Fear is a good thing. But it needs training. We need to fear rightly.
Fear is a bodily response. Hear a surprising and loud noise or hear an unexpected noise and we react. Those who study the body’s reactions tell us that before we have a chance to think about what we experience the amygdala has set off a series of bodily reactions for alertness and response. Yet this response can be trained. If we hear the same sound repeatedly, we respond differently. Our response is being trained. Our adaptable minds adjust our response to minimize fear as we get comfortable with the circumstances. When trauma occurs, there are times when our fear and anxiety response is heightened. Sometimes this leads to such disorders as PTSD.
There is much to fear in this world. Every time I drive down the road – especially the two lane highways at great speeds – there are bullets (cars) coming my way. It is dangerous. But I seldom give it a second thought. I trust that those coming toward me have as much interest in avoiding me as I them. I count on it. There is much I count on in my life. Electricity, water, support, income. When I read and see stories of devastation because of natural disasters, I see people traumatized because all this is taken away in a moment. There is loneliness and anxiety. And in the moment of crisis, people need to rebuild the connections and supports they counted on. To whom shall I go? Who can I count on?
There is fear in certain conversations. We have expressions about that: let sleeping dogs lie, we say. Or “Don’t open that can of worms.” Many conversations seem dangerous precisely because they threaten the very supports and connections we have counted on. Some conversations can divide families. Others can threaten our interpretation of Scripture. Still others threaten the comfortable life we have enjoyed. But our fears can be misplaced. Abuse can be hidden because a person fears the threats of the abuser. Truth can be hidden because we feel the threat of the powerful (consider Amos 7:10ff – the priest condemns Amos because it would not be good for the empire). Sin is unconfessed because a person fears the words of condemnation. Misplaced fear undermines our conversations and lives in so many ways.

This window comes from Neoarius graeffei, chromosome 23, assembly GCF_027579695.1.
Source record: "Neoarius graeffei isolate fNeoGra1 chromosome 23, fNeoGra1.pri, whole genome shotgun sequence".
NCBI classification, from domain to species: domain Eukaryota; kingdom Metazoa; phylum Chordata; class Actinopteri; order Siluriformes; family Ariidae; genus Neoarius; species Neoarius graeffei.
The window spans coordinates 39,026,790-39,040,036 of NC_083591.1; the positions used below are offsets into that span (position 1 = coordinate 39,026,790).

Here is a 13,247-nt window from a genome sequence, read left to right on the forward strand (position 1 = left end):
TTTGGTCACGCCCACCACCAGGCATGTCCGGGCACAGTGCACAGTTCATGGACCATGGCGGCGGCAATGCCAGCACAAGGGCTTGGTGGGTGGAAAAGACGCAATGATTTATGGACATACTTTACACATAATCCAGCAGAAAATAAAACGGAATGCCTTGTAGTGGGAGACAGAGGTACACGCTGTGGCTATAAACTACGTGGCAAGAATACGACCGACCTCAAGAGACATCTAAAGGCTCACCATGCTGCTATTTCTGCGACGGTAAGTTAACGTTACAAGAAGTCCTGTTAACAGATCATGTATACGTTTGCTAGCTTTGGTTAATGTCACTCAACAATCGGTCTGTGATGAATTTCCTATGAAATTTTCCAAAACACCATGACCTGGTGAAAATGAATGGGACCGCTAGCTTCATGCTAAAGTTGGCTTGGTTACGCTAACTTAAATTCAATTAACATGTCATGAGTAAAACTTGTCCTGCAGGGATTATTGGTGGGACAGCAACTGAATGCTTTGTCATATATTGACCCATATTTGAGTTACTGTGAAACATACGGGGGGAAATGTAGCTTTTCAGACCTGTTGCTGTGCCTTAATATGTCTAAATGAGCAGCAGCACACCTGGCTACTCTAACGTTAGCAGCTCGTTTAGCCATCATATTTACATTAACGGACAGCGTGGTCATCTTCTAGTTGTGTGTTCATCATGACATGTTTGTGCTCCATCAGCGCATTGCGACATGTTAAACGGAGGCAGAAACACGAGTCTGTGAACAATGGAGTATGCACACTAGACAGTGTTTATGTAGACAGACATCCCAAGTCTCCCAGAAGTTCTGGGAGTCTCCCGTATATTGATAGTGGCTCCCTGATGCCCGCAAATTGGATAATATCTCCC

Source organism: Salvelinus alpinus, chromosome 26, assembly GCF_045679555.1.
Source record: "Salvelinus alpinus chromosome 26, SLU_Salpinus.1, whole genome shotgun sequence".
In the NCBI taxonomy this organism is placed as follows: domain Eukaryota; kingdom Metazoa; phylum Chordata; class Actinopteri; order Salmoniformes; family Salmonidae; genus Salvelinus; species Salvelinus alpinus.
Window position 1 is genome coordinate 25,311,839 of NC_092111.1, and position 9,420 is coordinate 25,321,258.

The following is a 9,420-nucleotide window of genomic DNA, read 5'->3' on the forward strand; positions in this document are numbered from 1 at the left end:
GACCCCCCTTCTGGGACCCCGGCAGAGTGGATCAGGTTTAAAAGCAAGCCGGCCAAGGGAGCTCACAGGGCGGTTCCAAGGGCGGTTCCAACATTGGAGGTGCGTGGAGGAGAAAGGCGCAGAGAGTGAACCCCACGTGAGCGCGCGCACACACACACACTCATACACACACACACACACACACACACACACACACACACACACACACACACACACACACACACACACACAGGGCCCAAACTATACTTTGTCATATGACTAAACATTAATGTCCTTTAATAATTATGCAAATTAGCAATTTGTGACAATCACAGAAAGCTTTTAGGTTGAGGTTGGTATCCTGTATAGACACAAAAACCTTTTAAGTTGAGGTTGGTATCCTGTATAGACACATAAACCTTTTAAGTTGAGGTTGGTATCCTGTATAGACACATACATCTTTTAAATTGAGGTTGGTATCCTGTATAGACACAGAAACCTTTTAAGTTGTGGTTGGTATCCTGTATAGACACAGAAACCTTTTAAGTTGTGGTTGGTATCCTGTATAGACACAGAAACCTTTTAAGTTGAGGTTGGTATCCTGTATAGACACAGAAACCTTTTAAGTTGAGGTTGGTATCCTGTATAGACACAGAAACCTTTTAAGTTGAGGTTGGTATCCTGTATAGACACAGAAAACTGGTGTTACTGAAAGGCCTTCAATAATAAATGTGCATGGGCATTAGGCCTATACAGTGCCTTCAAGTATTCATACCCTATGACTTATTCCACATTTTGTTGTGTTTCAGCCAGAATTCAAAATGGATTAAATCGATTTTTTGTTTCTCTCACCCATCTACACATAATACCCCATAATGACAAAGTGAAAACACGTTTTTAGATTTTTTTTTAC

I am reminded of two phrases in Scripture: “fear God” and “perfect love casts out fear.” The first reminds us that our lives need to be lived in the profound awareness of the transcendent God in very earthly fearful circumstances. Amos needed to put his legitimate fear of the power of the Israel elite in the context of God’s call in his life. It is better to pursue a life with God – a life of truth, grace and love – than to live by the lies, threats and hatreds of our world. The second reminds us that love is critical in getting beyond fear to healing relationships and new creation life. Love opens doors. The fact that God loves us in Jesus, opens the doors to confession. The fact that love exists between a husband and wife allows for difficult conversations to begin. Love between members of a congregation can allow us to enter fearful conversations.
Fear needs to be rightly trained. Fear needs to be disciplined by the guidance of the triune God and experience of deep love. Much of what we fear displays a mistrust of God’s guidance and direction. Much of what we fear reveals the inadequacy of the love in community. This past synod (June 2011) reveals many conversations we need to have. Some are very difficult and will reveal tensions and deep disagreements. Some may open “cans of worms” that surprise us and disturb us. We have this in congregational life as well. Sometimes we need to begin the conversations not by focusing on the debate but developing the relationships that will sustain the conversation – that is, build the love between members. Sometimes we need to practice conversations that deeply engage in the practice of listening to God – a bible study where we learn the practice of self-criticism. Our fears need to be rightly disciplined.